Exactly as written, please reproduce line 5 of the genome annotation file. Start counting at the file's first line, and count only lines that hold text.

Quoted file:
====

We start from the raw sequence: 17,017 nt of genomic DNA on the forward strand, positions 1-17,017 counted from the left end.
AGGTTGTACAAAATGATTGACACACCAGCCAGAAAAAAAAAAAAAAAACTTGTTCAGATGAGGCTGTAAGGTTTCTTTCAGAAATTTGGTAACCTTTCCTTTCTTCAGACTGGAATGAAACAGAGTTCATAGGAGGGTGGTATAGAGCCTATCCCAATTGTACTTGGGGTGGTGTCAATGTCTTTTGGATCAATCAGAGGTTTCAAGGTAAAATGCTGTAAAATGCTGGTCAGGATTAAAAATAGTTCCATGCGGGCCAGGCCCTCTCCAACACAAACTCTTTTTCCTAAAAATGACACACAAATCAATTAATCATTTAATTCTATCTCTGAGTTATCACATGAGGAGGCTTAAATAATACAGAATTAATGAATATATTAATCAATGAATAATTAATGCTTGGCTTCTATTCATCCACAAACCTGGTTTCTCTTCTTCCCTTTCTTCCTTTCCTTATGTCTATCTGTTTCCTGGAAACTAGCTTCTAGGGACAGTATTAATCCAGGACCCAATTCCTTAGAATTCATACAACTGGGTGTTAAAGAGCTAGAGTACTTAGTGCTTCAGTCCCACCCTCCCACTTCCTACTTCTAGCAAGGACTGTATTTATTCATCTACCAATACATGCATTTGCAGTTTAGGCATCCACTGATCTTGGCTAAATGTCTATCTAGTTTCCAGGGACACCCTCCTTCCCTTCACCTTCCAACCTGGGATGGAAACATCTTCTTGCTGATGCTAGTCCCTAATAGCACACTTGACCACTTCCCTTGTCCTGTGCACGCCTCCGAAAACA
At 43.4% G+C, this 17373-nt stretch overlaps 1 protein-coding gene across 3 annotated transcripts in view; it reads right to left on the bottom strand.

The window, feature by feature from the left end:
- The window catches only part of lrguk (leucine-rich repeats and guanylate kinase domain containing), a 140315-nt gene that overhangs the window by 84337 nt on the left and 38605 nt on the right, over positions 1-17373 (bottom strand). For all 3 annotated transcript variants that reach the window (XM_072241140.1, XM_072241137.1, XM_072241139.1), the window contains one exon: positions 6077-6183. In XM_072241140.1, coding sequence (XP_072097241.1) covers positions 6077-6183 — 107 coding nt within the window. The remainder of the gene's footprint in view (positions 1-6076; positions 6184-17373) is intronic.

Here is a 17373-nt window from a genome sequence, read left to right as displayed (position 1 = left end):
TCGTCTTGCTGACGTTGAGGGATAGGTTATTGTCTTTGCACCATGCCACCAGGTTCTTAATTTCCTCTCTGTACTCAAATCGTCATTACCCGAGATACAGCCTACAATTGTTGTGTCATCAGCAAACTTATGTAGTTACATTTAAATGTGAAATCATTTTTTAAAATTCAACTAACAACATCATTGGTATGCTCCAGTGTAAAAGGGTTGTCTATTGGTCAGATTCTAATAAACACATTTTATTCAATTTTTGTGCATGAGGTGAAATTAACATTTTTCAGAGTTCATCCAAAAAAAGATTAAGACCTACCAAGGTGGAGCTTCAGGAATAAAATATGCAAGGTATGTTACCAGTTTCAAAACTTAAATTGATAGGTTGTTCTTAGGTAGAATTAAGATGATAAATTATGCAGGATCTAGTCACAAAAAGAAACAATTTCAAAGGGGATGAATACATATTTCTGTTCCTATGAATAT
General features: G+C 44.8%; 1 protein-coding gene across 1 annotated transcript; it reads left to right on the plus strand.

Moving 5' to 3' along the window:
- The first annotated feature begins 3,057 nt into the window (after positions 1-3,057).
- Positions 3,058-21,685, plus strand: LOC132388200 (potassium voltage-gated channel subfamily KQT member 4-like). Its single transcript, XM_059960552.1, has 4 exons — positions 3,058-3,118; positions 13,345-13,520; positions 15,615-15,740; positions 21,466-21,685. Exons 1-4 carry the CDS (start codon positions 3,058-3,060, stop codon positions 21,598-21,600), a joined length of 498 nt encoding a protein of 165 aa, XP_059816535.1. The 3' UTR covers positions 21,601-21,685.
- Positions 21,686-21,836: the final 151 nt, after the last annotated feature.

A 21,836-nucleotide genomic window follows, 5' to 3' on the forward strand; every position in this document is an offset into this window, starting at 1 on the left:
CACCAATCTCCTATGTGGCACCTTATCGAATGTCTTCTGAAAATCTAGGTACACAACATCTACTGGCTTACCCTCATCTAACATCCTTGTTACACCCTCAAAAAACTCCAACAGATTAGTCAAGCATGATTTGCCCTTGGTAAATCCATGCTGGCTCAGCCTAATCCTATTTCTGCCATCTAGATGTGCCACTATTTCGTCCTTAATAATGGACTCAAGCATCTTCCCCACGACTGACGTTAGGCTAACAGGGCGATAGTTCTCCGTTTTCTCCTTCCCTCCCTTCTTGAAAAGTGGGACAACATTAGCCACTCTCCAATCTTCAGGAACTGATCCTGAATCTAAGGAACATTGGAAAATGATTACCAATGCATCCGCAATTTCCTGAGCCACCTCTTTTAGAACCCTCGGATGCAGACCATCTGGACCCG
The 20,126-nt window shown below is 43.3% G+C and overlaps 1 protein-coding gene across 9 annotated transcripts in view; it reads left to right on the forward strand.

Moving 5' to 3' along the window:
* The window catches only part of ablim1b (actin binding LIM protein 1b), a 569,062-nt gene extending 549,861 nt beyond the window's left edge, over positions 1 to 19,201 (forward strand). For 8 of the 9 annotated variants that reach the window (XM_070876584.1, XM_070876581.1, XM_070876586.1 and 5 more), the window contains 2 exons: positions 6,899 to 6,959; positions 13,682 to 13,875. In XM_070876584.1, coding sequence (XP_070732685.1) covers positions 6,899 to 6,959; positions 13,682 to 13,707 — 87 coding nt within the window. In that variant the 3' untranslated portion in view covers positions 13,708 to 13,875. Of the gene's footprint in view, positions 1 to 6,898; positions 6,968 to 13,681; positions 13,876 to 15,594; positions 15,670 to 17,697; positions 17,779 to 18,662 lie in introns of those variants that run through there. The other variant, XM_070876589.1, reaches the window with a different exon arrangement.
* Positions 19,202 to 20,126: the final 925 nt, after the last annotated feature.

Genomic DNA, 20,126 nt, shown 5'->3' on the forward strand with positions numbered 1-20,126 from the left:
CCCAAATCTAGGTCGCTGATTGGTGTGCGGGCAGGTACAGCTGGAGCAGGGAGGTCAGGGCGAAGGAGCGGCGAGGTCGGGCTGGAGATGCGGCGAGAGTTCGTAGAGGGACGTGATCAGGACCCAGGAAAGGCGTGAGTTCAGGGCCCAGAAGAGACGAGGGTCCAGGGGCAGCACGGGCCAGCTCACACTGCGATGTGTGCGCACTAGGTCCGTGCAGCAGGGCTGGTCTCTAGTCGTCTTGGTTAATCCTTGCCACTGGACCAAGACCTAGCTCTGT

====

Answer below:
- The window catches only part of lrguk (leucine-rich repeats and guanylate kinase domain containing), a 140315-nt gene that overhangs the window by 84337 nt on the left and 38605 nt on the right, over positions 1-17373 (bottom strand). For all 3 annotated transcript variants that reach the window (XM_072241140.1, XM_072241137.1, XM_072241139.1), the window contains one exon: positions 6077-6183. In XM_072241140.1, coding sequence (XP_072097241.1) covers positions 6077-6183 — 107 coding nt within the window. The remainder of the gene's footprint in view (positions 1-6076; positions 6184-17373) is intronic.